The debut album from Juilliard-trained Texan Alan Leatherman is, quite literally, an intriguing demonstration of emerging talent. At first, the all-standards set unfurls like a vintage black-and-white film, with Leatherman’s burnished baritone hovering midway between the laidback gentility of Nat King Cole and the befogged allure of Chet Baker. His is a gentlemanly approach—elegant, unhurried and distinctly understated. It’s all lovely, if a bit flavorless. Indeed, it seems more a showcase for pianist Rick Germanson, whose cascading flourishes significantly brighten the sepia-toned primness.
Then, seven tracks in, just as an eminently graceful “This Is Always” is winding down and Gerald Cannon has concluded a gorgeously warm bass solo, Leatherman steps in with 45 seconds of Elling-esque vocalese. Like a chili pepper dropped into a hearty but bland stew, there’s a sudden burst of color and a marvelous enriching of flavor. That brief but intensely vibrant promise is fulfilled two tracks later when Leatherman dives headlong into “Parker’s Mood,” expertly navigating the tight curves of King Pleasure’s wordplay. A fine, slow-struttin’ “I Ain’t Got Nothing But the Blues” follows, then Leatherman concludes with his sole departure from the standards catalog—a vividly poignant reading of Groove Theory alum Amel Larrieux’s “No One Else.”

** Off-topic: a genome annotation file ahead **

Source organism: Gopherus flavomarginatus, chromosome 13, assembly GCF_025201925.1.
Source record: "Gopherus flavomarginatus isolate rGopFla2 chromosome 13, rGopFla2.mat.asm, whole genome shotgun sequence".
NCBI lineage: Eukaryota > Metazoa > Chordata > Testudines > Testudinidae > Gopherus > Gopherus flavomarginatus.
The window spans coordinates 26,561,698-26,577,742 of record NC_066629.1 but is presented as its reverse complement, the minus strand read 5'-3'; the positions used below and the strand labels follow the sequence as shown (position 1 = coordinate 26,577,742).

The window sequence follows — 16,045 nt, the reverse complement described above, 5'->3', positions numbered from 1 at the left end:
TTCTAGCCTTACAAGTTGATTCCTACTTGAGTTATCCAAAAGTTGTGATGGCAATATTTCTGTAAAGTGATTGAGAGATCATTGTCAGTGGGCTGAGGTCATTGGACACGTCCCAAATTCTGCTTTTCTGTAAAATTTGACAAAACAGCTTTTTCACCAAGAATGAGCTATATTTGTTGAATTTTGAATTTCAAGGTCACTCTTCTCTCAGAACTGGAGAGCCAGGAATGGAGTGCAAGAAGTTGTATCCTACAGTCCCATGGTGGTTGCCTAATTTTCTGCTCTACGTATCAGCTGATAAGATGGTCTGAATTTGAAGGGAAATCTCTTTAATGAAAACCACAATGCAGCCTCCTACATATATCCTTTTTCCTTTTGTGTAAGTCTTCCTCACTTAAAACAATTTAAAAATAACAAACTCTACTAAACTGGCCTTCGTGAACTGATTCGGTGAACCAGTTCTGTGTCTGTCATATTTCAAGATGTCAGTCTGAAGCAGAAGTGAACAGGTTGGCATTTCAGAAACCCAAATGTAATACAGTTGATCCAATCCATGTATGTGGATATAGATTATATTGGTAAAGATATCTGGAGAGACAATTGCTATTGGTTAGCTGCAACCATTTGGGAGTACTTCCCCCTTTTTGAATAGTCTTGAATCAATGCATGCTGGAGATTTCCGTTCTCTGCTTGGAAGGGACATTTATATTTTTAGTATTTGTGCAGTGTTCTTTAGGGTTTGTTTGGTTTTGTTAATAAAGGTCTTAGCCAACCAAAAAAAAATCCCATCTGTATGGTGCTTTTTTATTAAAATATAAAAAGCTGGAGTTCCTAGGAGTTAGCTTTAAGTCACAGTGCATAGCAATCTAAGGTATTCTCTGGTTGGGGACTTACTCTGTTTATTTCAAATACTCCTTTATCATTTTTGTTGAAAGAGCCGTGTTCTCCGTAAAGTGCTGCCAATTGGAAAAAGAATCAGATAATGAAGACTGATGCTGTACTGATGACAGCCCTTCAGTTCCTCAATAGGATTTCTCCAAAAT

Across just 49 minutes, Leatherman progresses from bespoke balladeer, inviting but hardly distinctive, to intrepid interpreter: a potentially welcome addition to the impressive crop of young male stylists—José James, Gregory Porter, Milton Suggs and Sachal Vasandani principal among them—that is propelling post-millennial jazz singing.